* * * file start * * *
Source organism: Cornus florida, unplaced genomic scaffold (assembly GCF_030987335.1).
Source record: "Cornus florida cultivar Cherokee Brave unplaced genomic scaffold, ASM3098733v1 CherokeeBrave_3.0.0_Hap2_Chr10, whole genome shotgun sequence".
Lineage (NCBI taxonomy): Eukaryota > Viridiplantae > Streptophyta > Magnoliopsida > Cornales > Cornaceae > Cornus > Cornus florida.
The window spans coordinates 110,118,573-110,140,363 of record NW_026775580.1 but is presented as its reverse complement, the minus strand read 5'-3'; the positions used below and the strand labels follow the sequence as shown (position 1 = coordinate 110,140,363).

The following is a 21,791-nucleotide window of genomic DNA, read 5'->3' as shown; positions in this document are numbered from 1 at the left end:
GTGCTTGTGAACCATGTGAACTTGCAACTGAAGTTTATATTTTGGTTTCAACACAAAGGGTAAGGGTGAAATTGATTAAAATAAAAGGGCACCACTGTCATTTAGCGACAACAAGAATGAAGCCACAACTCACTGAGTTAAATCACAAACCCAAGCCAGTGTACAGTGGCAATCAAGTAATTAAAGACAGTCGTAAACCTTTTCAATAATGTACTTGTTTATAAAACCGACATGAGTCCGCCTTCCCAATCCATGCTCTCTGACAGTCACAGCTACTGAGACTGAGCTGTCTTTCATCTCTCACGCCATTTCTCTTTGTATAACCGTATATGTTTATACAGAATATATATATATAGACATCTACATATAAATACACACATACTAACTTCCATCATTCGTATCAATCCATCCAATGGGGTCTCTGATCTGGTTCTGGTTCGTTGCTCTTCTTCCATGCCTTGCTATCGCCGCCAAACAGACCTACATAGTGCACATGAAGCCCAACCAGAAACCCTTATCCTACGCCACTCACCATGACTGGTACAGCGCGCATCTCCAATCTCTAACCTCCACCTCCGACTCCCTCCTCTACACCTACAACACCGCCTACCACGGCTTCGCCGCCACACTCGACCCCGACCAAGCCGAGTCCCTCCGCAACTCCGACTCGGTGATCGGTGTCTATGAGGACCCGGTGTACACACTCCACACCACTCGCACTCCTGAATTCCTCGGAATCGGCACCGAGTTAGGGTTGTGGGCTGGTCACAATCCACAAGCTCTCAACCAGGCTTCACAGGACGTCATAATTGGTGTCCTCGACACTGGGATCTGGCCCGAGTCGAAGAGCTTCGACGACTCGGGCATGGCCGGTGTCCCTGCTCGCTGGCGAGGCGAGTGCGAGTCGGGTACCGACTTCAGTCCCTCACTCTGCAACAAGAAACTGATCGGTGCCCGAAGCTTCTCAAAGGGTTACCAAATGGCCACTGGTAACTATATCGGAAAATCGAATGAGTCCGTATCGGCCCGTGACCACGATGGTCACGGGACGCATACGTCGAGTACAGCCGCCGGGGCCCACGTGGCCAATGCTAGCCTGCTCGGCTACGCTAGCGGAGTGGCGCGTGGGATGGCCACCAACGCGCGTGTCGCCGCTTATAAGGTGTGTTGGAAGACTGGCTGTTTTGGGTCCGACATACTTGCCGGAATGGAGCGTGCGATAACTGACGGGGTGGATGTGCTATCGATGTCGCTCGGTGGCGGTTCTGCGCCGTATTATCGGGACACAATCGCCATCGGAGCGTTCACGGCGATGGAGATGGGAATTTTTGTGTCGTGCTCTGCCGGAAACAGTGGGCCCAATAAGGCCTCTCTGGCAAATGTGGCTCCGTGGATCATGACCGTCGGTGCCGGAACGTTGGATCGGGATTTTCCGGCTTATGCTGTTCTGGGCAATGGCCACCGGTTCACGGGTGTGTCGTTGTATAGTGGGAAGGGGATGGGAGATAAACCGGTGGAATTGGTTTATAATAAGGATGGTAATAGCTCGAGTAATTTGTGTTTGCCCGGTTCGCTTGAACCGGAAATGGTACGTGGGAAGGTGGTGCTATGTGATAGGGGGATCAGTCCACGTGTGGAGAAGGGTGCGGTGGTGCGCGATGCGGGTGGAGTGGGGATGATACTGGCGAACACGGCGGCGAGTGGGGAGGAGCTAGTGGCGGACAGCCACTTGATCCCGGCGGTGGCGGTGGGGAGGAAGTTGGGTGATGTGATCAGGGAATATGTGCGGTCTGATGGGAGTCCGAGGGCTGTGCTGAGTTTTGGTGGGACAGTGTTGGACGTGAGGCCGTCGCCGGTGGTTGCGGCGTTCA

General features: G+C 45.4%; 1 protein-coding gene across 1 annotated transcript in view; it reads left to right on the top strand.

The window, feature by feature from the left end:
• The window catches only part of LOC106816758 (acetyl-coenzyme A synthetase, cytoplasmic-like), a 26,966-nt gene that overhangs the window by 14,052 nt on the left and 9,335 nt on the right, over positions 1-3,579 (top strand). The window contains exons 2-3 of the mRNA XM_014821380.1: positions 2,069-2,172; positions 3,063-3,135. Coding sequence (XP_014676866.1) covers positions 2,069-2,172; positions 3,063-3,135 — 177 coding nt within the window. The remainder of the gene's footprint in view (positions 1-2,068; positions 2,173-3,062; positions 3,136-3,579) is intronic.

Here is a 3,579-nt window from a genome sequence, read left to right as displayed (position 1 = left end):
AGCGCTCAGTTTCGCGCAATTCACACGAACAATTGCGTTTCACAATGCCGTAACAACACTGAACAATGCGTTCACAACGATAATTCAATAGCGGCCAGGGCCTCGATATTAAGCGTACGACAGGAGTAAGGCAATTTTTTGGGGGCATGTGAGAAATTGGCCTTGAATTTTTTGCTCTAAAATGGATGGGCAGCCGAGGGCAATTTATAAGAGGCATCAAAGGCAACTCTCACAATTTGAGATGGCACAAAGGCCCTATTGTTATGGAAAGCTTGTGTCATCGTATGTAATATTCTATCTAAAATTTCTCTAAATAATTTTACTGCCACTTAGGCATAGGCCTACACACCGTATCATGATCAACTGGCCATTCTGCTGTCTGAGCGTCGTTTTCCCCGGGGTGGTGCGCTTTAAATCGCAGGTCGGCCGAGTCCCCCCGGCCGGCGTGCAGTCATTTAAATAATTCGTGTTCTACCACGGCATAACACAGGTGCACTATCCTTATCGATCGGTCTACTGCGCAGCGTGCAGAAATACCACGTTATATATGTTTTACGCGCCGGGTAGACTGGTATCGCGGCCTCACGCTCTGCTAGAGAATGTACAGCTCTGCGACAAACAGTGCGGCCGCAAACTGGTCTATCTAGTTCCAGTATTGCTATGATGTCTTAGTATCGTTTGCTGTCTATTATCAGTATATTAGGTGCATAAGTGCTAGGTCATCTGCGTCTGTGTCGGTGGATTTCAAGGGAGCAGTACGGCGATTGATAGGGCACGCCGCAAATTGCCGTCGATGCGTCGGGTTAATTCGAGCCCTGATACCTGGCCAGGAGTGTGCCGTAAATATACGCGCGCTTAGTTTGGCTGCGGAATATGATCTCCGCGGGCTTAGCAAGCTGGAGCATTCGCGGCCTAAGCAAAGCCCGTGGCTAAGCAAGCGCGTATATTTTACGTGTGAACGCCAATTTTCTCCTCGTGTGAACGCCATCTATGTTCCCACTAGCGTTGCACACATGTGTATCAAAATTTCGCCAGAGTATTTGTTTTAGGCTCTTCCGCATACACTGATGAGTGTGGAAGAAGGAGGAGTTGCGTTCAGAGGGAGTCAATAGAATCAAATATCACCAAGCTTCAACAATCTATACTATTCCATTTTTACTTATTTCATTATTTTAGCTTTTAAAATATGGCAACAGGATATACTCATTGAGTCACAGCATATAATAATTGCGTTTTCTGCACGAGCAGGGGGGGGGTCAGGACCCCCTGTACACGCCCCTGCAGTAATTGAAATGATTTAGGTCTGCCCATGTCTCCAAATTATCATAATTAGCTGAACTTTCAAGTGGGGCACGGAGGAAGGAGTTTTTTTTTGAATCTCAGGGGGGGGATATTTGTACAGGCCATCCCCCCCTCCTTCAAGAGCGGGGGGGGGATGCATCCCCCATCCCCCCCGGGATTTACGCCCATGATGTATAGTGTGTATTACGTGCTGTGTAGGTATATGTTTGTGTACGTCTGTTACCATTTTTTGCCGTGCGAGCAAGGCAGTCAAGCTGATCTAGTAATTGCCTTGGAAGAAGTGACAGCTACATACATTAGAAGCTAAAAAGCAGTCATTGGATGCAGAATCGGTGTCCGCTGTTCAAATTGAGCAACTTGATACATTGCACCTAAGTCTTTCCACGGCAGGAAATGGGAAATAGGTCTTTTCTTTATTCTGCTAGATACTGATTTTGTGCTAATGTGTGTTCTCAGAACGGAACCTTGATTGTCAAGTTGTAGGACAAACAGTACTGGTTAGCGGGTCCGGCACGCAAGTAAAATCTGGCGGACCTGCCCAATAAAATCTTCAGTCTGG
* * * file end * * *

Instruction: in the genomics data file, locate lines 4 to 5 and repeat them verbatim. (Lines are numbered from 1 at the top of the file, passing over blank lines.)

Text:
The window spans coordinates 110,118,573-110,140,363 of record NW_026775580.1 but is presented as its reverse complement, the minus strand read 5'-3'; the positions used below and the strand labels follow the sequence as shown (position 1 = coordinate 110,140,363).

The following is a 21,791-nucleotide window of genomic DNA, read 5'->3' as shown; positions in this document are numbered from 1 at the left end: